Lullaby and good night, thy mother’s delight.
Handsome and brave, thy father’s great pride.
Close your eyes now and rest, may thy night be all blessed.
Close your eyes now and rest, may thy night be all blessed.
Lullaby and good night, fates are smiling all right.
Wisdom, love, honesty -- your future should be.
Close your eyes now and rest, may thy night be all blessed.
Close your eyes now and rest, may thy night be all blessed.
Lullaby and good night, in the sky stars are bright.
Around your head flowers gay, set your slumbers till day.
Close your eyes now and rest, may thy night be all blessed.
Close your eyes now and rest, may thy night be all blessed.
His breath soon began to even out; he slightly turned in her protective arms until his head was snugly nestled under her chin. But to her the old song didn’t bring peace but memories of the past.
During the final stages of the treaty negotiations, in the middle of the night Xena was sneaking through the streets of the Centaur village and to Kaleipus’ hut. She simply wasn’t able to resist the temptation and climbed through the window of Solan’s room -- not for the first time.
This night, she found him high with fever. She silently cursed herself for not bringing her healer’s kit. Solan’s skin was burning and he was shivering violently. The fever was too high to simply let it run its course. She had no choice but to wake up the one-eyed Centaur in the next room to get the herbs she needed. He wasn’t thrilled; actually she had a hard time to convince him to get what she needed. But when he saw that the boy was not sleeping but unconscious, he put his misgivings aside. Meanwhile, Xena washed his body with cold water, and put a fresh night shirt on him.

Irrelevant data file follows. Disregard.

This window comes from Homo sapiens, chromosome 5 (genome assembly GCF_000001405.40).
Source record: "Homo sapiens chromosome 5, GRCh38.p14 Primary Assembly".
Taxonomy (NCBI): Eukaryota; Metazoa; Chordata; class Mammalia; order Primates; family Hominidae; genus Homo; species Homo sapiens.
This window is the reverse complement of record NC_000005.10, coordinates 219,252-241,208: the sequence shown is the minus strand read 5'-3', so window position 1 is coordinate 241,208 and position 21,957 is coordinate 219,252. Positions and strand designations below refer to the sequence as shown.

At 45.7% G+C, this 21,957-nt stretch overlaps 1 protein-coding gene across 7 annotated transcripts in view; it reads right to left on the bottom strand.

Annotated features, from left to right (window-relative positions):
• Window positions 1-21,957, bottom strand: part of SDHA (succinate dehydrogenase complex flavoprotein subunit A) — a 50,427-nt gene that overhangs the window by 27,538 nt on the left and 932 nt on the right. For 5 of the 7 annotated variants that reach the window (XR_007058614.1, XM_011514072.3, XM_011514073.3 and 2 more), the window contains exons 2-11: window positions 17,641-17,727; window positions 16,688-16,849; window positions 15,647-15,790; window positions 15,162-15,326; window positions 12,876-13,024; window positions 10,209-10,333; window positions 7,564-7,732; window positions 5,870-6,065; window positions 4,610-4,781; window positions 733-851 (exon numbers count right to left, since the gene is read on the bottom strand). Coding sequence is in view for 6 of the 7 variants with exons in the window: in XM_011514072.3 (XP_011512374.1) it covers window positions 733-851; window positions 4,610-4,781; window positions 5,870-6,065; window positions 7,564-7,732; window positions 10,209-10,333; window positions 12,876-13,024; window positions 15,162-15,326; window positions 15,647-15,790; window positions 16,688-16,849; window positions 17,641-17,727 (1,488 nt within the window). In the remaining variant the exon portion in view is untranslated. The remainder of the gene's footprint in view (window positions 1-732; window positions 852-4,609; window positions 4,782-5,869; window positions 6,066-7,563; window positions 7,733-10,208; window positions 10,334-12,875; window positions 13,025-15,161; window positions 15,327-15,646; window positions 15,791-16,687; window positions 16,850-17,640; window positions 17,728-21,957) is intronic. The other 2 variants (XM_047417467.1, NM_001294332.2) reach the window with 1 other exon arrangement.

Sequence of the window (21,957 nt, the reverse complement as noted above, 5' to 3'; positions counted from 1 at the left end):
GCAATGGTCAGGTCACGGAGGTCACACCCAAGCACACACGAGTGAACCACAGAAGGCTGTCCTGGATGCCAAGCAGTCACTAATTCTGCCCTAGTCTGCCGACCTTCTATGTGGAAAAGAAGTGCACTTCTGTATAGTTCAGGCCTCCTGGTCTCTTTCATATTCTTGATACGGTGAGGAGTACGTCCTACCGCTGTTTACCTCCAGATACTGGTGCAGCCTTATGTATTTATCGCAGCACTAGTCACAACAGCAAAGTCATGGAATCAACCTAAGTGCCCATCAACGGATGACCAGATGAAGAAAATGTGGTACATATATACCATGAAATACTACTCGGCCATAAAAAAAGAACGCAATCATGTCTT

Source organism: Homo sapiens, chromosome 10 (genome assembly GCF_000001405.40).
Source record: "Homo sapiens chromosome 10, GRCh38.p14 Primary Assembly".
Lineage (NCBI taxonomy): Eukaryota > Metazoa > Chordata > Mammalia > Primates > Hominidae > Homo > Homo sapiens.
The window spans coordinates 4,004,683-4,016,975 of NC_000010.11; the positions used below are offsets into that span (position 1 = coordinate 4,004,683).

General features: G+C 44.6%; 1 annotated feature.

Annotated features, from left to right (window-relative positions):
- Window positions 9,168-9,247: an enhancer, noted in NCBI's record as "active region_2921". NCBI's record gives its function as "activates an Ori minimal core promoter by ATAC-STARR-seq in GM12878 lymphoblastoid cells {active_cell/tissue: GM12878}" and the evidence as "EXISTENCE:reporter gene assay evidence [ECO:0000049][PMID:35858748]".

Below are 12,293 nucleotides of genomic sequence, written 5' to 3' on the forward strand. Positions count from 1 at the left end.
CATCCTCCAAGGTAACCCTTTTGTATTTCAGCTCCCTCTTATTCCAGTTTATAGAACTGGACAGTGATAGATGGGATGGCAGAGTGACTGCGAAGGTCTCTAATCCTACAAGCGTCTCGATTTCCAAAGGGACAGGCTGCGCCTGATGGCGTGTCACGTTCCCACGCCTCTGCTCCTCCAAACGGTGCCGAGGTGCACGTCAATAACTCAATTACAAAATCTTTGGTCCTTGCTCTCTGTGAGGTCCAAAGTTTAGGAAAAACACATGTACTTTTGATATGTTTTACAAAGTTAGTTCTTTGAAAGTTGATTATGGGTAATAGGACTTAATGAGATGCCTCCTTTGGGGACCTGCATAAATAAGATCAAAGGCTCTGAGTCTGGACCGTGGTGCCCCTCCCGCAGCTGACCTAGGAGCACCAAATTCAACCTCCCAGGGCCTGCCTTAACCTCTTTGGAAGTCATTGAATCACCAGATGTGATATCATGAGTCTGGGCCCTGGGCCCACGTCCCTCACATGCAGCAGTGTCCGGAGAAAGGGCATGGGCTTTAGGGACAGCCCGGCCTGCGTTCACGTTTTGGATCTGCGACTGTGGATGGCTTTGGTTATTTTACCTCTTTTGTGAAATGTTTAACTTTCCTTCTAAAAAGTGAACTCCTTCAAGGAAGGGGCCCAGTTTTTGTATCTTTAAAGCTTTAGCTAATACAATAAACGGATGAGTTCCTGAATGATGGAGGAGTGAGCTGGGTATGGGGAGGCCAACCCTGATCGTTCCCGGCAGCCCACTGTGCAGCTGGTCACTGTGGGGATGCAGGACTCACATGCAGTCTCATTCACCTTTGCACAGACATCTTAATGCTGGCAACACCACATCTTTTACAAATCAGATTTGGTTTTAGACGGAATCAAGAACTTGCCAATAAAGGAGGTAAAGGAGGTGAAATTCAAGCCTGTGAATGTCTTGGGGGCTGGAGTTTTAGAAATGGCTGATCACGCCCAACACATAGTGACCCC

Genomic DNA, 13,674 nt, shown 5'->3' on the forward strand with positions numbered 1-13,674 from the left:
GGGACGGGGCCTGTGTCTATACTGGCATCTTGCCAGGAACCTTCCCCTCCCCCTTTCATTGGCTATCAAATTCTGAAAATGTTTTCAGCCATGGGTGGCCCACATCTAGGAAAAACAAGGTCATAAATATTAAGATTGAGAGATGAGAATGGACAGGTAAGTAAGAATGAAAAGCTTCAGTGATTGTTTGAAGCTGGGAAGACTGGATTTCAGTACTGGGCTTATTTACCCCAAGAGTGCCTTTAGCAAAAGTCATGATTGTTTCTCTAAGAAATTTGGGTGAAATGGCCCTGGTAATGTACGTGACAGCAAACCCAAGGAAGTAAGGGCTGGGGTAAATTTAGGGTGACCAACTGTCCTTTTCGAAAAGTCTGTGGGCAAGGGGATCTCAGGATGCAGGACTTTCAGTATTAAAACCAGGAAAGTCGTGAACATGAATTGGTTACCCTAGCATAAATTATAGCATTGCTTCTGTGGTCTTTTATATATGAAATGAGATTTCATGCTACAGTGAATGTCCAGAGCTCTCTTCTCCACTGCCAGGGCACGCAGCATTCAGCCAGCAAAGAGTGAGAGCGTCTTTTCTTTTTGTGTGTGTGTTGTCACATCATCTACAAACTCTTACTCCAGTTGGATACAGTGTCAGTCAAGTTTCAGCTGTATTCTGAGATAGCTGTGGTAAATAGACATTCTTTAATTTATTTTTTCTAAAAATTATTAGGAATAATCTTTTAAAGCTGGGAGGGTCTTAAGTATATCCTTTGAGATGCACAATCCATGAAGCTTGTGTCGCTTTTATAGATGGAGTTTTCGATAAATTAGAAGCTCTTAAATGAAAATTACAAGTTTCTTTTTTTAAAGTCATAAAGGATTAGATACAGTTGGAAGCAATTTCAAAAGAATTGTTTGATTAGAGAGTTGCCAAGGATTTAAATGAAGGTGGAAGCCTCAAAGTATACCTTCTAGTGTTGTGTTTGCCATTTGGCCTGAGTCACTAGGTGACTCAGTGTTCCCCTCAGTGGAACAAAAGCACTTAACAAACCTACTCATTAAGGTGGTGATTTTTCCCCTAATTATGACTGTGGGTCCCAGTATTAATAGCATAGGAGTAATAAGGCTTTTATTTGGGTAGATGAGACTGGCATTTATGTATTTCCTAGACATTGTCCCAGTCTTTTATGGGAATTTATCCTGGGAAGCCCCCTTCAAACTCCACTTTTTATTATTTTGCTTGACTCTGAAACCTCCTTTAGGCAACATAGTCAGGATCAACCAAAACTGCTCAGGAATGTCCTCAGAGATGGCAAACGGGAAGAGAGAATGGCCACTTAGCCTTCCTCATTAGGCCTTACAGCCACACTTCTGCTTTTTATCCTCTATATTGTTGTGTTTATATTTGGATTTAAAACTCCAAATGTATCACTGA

When Kaleipus finally came back to his hut, Xena prepared a strong tea. In order to make him swallow the concoction, she gently lifted him up, and slid behind him. She held him in her arms and was happy to have forgone her armour against her guard’s advice. The Centaur was standing in the doorway but didn’t interfere. About half a candlemark later, his eyes fluttered open. Both adults sighed in relief.
Xena had half expected him to shy away from her touch, but he didn’t. He quickly fell asleep; his breathing rhythm still wasn’t like it should be. The healer in Xena, however, knew that she couldn’t give him more of the powerful drug. So, she did the only thing she could think of. She sang.
In the predawn twilight, only candledrops after the boy’s fever had broken, the tall warrior slipped out of the house and returned to her camp.
Xena returned to the present when the boy in her arms moved slightly. She extended her senses as far as possible but couldn’t hear or smell anything unusual. She didn’t dare to sleep herself but she relished the feeling of having her son in her arms. Unwanted, her thoughts drifted back to the day he was born.